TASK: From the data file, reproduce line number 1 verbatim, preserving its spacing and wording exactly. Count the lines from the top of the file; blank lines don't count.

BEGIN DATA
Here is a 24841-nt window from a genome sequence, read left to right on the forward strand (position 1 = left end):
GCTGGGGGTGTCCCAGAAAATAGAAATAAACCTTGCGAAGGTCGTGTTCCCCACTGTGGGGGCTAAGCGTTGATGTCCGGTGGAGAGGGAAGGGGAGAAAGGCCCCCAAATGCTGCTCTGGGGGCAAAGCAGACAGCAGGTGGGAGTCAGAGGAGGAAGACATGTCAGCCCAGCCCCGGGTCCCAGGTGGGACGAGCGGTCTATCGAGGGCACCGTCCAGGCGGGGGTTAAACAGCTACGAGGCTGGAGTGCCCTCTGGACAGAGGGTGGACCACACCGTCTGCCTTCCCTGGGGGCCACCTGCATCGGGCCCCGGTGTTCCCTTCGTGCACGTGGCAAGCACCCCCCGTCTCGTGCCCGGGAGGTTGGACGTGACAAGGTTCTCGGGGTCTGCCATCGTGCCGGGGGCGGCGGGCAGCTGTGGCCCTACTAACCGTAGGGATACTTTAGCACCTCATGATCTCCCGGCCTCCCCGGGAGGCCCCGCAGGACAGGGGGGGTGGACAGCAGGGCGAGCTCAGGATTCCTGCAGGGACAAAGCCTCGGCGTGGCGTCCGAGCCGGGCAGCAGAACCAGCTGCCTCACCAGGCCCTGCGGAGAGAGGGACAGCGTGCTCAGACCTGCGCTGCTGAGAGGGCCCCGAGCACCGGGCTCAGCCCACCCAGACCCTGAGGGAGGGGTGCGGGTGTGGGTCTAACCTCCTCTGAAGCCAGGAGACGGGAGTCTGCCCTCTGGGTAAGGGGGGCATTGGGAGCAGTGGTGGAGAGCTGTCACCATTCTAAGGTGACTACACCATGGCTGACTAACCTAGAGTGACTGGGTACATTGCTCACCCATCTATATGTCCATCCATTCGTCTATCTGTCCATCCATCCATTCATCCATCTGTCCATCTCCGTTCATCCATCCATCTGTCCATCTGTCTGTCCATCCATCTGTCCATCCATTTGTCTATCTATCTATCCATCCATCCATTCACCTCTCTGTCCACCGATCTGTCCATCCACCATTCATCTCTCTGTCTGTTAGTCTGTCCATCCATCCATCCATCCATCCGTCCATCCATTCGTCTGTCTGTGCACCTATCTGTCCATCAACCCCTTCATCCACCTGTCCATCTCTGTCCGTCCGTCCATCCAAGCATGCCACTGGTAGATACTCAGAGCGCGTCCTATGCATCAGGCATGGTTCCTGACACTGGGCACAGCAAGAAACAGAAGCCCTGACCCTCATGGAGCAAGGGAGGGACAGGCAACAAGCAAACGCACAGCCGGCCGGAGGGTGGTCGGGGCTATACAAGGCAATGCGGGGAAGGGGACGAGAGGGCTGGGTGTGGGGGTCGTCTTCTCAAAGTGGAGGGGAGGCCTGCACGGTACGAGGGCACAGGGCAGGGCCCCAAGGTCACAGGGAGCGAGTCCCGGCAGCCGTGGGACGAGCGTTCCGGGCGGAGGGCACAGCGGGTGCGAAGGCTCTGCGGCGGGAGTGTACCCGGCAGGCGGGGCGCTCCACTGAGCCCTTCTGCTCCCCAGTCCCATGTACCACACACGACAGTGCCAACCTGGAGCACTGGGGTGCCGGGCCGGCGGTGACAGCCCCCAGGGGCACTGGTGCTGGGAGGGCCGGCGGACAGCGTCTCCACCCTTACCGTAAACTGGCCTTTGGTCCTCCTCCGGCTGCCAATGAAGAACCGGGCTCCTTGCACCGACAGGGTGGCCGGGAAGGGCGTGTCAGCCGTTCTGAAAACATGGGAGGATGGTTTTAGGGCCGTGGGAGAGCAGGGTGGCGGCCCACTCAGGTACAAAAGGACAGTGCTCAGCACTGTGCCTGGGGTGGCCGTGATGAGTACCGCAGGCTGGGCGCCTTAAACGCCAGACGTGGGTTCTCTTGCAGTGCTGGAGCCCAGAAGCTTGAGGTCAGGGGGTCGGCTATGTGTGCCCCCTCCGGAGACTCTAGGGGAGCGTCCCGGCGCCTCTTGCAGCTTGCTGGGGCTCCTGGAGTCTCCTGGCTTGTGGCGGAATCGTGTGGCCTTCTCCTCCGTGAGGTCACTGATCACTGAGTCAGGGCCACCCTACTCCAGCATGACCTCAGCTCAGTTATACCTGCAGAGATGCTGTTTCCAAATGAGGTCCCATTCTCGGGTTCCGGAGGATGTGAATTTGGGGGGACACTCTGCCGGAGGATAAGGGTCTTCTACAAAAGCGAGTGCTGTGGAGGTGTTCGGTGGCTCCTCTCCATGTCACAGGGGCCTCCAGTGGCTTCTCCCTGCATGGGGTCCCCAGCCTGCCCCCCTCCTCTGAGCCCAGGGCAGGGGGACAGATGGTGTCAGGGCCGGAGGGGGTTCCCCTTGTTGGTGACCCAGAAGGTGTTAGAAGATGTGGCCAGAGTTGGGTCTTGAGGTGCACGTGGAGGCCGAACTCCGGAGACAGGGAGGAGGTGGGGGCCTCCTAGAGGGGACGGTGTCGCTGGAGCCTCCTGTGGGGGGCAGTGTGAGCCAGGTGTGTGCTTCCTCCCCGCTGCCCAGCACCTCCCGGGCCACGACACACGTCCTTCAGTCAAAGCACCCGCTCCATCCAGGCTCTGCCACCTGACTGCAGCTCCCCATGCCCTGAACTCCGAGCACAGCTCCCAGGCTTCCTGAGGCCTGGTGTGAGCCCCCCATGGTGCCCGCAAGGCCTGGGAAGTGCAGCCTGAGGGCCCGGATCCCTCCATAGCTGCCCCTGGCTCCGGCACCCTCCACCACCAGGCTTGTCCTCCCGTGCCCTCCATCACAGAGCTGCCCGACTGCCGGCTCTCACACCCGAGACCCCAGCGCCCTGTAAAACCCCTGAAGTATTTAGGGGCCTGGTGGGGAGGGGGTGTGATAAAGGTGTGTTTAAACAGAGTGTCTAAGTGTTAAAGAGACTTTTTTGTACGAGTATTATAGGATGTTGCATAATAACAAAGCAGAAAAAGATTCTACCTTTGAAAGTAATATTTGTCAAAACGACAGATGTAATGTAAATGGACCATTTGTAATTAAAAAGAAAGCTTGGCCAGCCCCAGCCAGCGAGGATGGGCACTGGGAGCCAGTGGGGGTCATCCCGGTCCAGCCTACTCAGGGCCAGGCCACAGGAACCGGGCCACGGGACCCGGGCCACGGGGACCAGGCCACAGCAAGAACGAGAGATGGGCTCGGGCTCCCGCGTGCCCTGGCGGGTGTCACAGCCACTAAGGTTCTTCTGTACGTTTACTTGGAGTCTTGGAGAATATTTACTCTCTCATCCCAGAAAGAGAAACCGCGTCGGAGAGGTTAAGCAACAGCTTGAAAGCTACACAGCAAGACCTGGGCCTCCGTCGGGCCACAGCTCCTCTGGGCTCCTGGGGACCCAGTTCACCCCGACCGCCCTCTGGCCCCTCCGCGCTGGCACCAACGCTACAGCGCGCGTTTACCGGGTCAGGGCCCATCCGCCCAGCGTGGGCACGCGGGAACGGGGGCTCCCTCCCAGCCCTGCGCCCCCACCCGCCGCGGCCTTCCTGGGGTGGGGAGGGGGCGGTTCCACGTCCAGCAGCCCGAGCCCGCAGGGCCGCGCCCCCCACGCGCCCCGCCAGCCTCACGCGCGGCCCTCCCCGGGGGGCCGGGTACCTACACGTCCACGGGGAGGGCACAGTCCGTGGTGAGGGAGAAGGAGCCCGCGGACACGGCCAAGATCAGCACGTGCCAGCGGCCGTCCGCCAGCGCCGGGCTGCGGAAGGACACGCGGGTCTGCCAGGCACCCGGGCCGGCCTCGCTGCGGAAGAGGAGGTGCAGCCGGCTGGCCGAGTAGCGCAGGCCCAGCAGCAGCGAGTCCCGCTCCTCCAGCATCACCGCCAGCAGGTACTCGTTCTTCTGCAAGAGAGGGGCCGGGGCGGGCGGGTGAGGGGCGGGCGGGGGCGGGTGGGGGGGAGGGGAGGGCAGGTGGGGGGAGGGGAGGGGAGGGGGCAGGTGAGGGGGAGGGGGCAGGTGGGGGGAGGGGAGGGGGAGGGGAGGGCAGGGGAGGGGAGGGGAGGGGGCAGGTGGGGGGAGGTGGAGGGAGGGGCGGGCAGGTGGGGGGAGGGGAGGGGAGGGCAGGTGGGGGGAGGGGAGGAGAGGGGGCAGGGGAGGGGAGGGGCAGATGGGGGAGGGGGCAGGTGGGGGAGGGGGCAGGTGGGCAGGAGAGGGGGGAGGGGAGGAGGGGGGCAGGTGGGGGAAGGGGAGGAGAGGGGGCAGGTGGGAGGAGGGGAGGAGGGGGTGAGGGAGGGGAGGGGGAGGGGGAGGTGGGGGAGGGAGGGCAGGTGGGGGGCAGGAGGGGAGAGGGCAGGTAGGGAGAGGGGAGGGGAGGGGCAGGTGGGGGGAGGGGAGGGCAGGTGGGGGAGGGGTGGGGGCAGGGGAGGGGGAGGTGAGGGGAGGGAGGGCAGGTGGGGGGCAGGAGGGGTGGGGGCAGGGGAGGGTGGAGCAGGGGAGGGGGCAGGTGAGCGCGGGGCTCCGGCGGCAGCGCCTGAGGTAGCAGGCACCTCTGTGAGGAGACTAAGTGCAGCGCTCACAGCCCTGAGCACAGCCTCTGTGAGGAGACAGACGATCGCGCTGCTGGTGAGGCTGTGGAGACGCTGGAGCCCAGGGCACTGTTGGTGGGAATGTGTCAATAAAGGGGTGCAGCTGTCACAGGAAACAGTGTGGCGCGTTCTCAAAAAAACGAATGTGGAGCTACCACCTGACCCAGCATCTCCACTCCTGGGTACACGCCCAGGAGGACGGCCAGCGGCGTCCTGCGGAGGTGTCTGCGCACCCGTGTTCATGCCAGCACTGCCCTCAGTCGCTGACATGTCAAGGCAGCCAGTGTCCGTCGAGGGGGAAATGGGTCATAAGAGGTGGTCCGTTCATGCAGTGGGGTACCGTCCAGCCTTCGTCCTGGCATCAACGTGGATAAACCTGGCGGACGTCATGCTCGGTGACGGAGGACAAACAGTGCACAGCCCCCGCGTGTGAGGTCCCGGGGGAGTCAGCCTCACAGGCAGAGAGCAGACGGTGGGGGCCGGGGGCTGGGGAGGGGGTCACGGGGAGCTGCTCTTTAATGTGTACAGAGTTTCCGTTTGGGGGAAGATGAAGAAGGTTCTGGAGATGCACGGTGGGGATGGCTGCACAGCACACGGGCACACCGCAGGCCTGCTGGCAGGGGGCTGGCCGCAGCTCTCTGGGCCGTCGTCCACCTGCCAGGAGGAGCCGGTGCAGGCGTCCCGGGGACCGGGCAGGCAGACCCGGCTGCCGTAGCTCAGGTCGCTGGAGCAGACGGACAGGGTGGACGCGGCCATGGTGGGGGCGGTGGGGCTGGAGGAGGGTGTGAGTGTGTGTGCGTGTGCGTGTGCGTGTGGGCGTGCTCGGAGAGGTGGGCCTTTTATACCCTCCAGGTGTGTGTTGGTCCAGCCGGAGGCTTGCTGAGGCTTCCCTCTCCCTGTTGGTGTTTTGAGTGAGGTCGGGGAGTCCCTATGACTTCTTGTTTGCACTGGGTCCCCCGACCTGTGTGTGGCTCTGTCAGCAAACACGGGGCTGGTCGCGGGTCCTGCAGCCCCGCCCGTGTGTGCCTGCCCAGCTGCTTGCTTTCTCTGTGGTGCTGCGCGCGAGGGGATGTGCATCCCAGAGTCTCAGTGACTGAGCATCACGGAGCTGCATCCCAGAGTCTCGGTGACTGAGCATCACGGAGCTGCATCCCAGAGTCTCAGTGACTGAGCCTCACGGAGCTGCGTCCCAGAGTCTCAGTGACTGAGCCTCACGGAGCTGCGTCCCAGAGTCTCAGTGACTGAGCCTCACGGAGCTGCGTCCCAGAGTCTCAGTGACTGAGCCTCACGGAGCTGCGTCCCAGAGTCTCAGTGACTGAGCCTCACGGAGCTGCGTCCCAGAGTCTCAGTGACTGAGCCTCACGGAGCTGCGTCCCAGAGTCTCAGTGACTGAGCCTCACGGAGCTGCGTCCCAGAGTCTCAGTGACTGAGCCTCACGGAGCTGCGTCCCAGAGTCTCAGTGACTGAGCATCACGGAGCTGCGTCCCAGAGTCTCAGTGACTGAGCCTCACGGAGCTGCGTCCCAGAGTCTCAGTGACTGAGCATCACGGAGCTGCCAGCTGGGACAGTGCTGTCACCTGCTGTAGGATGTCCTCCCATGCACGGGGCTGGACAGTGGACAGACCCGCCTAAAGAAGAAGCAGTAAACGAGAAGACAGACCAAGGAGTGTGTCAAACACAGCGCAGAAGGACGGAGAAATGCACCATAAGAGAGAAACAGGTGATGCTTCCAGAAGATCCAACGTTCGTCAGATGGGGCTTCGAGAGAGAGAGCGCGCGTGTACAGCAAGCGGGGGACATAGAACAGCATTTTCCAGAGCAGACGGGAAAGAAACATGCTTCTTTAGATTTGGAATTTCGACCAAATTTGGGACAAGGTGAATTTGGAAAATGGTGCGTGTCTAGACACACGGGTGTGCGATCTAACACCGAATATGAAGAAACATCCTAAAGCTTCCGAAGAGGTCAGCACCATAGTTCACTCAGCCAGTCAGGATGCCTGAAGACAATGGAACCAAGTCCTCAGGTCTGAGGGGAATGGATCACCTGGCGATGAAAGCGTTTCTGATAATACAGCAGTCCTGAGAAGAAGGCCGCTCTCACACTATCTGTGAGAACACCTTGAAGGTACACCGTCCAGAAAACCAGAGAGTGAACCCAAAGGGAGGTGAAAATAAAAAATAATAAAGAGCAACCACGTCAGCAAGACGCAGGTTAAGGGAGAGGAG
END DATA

Here is a 24841-nt window from a genome sequence, read left to right on the forward strand (position 1 = left end):